Given how little attention our western religious traditions have paid to ecological concerns, one might think that the idea of land and Earth is trivial in the Bible. But the problem is not with the Bible, but our reading of it. The word eretz — land or Earth — is cited over a thousand times in the Bible. Land matters, soil matters, water matters, air matters, creatures matter. The land is not merely a stage upon which the theater of the grand narrative of God and the people unfolds. Ultimately inflictions against the Earth are inflictions against God. Maqom, the word for place in Hebrew is one of God’s names. Land, or place, is a gift from God in the Bible and the gift is conditional. If we do not care for the gift, we lose it.

While clearly the Bible doesn’t speak the language of global warming, it provides the deepest understanding of the ramifications of our insatiable greed and desire for power. In such a intricately interconnected world, the heavens mirror our collective lives on Earth. Climate extremism mirrors human extremism — extreme greed, extreme exploitation, extreme hubris.

So what can we do here in our precious time together?

I want to share three projects which might serve as conversation starters.

First, Cal DeWitt, an Evangelical Christian and biology professor at University of Wisconsin led a successful faith-based effort to defeat proposals to undermine the Endangered Species Act in 1996. Cal gleefully recounts about how, on the day of his press conference, he was driven to the U.S. Secretary of the Interior’s office with a cougar and two trainers. They were whisked up an elevator to the press room. As Cal and the cougar proceed to the podium, the trainer whispered — don’t pet the cougar on the head! Cal takes his place and the cougar jumps up on the commode beside him. Cal delivers his urgent message, proclaiming Noah’s Arc as the first endangered species act. Then, Cal reached over . . . and pets the cougar on the head . . . and the cougar turned . . . and licked Cal’s hand, as the TV cameras rolled. Cal and the cougar were all over the nightly news; and for the moment, the Endangered Species Act rests secure.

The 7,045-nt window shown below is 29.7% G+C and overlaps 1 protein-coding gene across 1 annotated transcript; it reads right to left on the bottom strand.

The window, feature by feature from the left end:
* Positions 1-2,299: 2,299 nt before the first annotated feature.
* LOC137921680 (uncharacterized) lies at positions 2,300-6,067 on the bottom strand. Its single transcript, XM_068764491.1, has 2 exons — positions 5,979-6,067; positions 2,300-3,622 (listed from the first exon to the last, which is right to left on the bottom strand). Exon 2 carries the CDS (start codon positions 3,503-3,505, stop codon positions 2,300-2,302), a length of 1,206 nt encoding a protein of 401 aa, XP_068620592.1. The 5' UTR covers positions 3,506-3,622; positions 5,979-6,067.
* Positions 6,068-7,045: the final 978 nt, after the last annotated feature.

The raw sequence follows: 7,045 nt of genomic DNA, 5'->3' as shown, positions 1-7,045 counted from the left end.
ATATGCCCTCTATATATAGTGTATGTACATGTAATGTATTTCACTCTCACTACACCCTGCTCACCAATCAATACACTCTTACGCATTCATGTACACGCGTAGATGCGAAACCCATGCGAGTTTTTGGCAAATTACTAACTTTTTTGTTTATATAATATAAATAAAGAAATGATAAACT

Second are the gardens, farms and orchards, which are sprouting on the grounds of many Jewish and religious institutions today.  The educators at my synagogue in Northampton, have in the past year, revamped the curriculum so that Jewish learning is integrated with our small farm. Rooted in the sabbatical year idea of hefker, or ownerless property, our apple, plum, pear, peach,  and paw paw trees are planted street side. In time, their low hanging fruits will be plucked by all who are hungry and want to eat.  The trees quietly sequester carbon, while families learn to grow food, and the synagogue community grows more robust and alive.

Finally, since it is incumbent on our religious institutions to provide inspiration on the long slow path to right livelihood, I want to remind us all of the importance of celebrating our beautiful world. For Earth Day 1990 Shomrei Adamah, created an All Species Parade to honor Creation. We spent a year working with after-school programs in Philadelphia to teach kids about biodiversity, ecology, and habitat. Students chose a favorite creature, learned about it, made costumes and props, wrote songs and designed floats, and came on Earth Day, embodied as their species. They came on bicycles, roller blades, stilts; they came with baby carriages, with wheelbarrows full of seedlings. All materials were recyclable. All vehicles were powered by muscle. One thousand kids participated and 30,000 people bore witness to the parade of species.

The creation is a gift from the Creator. It is a biblical imperative to hold creation in reverence and live ethically in community with the land; we have been asleep to this message. I invite us all to use this weekend and the opportunity of the Jewish New Year which is upon us, to remove the veil from before our eyes. The Shofar cries Tekia! May this be the season that we all wake up.